[tor-dev] Get Stem and zoossh to talk to each other

l.m ter.one.leeboi at hush.com
Sun Aug 16 11:43:07 UTC 2015

Hi Philipp,

First, thank you for the input. I will certainly review your
discussions with other measurement team members. I'm sorry I wasn't
able to attend.

On the subject of databases and why they're a kludge. Databases
represent relationships between data as joins. Joins are a construct
which must be maintained by the database which must persist or be
enforced by integrity constraints. A database may be useful to store
data in it's final form, and to represent relationships between such
entities. It requires computation in an interpreted language and joins
are not represented using formal math. (In a matter of speaking
database theory does encompass some abstract math objects in the form
of sets). Storing data and representing known relationships is what a
database is designed for. Analyzing data and finding dynamic
relationships is something a database will never do well--it's outside
the intended use. Formal (mathematically) methods for representing
semantics can always be proved correct using rigorous methods, and
will always be faster. Imagine if tor's path selection algorithm were
implemented as a database. It would work but the math-derived
implementation will also be vastly superior.

Allow me to clarify further. The formal language described here is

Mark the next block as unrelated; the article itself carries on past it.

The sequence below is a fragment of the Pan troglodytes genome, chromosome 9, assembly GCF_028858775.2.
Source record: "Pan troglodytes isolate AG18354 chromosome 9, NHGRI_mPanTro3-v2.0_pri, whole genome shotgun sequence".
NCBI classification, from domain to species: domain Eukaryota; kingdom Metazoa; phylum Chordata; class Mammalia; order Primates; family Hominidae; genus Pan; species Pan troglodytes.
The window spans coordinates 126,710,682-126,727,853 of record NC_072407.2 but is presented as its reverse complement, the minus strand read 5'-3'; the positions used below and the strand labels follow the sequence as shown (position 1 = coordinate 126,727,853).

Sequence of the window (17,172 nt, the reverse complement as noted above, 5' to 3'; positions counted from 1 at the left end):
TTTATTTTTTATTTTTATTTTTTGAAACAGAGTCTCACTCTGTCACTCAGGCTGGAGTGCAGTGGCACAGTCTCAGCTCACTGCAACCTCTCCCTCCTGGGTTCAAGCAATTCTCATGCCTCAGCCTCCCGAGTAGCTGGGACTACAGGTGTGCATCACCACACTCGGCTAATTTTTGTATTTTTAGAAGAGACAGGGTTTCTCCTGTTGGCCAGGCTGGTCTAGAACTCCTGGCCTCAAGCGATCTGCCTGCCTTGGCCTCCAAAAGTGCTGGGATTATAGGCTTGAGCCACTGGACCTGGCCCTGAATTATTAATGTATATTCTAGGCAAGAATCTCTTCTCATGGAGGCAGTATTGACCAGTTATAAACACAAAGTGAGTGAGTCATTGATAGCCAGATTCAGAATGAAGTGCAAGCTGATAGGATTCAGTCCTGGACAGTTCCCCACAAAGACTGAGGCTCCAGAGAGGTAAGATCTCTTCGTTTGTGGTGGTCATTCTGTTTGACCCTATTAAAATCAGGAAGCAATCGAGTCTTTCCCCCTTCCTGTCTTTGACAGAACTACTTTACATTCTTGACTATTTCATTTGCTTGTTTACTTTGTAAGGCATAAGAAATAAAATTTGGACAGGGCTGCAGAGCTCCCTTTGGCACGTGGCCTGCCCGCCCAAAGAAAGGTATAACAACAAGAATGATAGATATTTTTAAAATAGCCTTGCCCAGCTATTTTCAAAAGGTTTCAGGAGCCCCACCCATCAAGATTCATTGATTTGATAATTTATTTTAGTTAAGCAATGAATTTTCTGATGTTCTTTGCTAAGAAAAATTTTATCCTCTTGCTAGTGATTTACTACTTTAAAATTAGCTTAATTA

used to derive subset languages. In a matter of speaking the base
language is a representation of tor's network communication. By adding
additional grammar to this language a researcher can define formally
the semantic relationships that hold particular interest or meaning.
One researcher, who is only interested in onionoo-like applications
(which is me in this case, not Karsten) would create a grammar
describing such content. Another who is interested in a particular
class of analysis might have another grammar. Right now my objective
in the forks is to make this possible (it's not currently). 

The advantage is it's easy to maintain for researchers, easy to
maintain for developers, easy to create proofs on the system, easy to
implement formal validation methods (which you may really want for
some important classes of research).

So there's really not a language to learn per-se. It's a formal method
of making all that tor-network gibberish make sense. Once you've
described the semantic meaning it's *all* automatic. Want that
semantic relationship to build a shiny viz in R--automatic. Want those
semantics to trigger an email for censorship--automatic. Would you
rather have a report and a graph describing nodes involved in a
potential attack--automatic. Would you like to create JSON
representations of related entity--automatic.

Strangely, in the history of analysis at tor project, no one has
tried, and it is not implemented in any reusable/presentable form. I
very much doubt a potential-sponsor would be willing to sponsor work
on metrics-lib, because it's basically useless for analysis (same as
the others I've mentioned). A researcher has to do too much work to
perform analysis to see tor project as having contributed to making it

I hope that clears things about having to learn a language. Although
that's also possible, the techniques are not being used here to create
a programming language. The techniques are being used to perform
linguistics on tor data. It's possible however to extend this work to
define a language for programming, but that's not the primary
objective. (An implementation, such as I describe, would make that
possible in a formal way--which is good of course)


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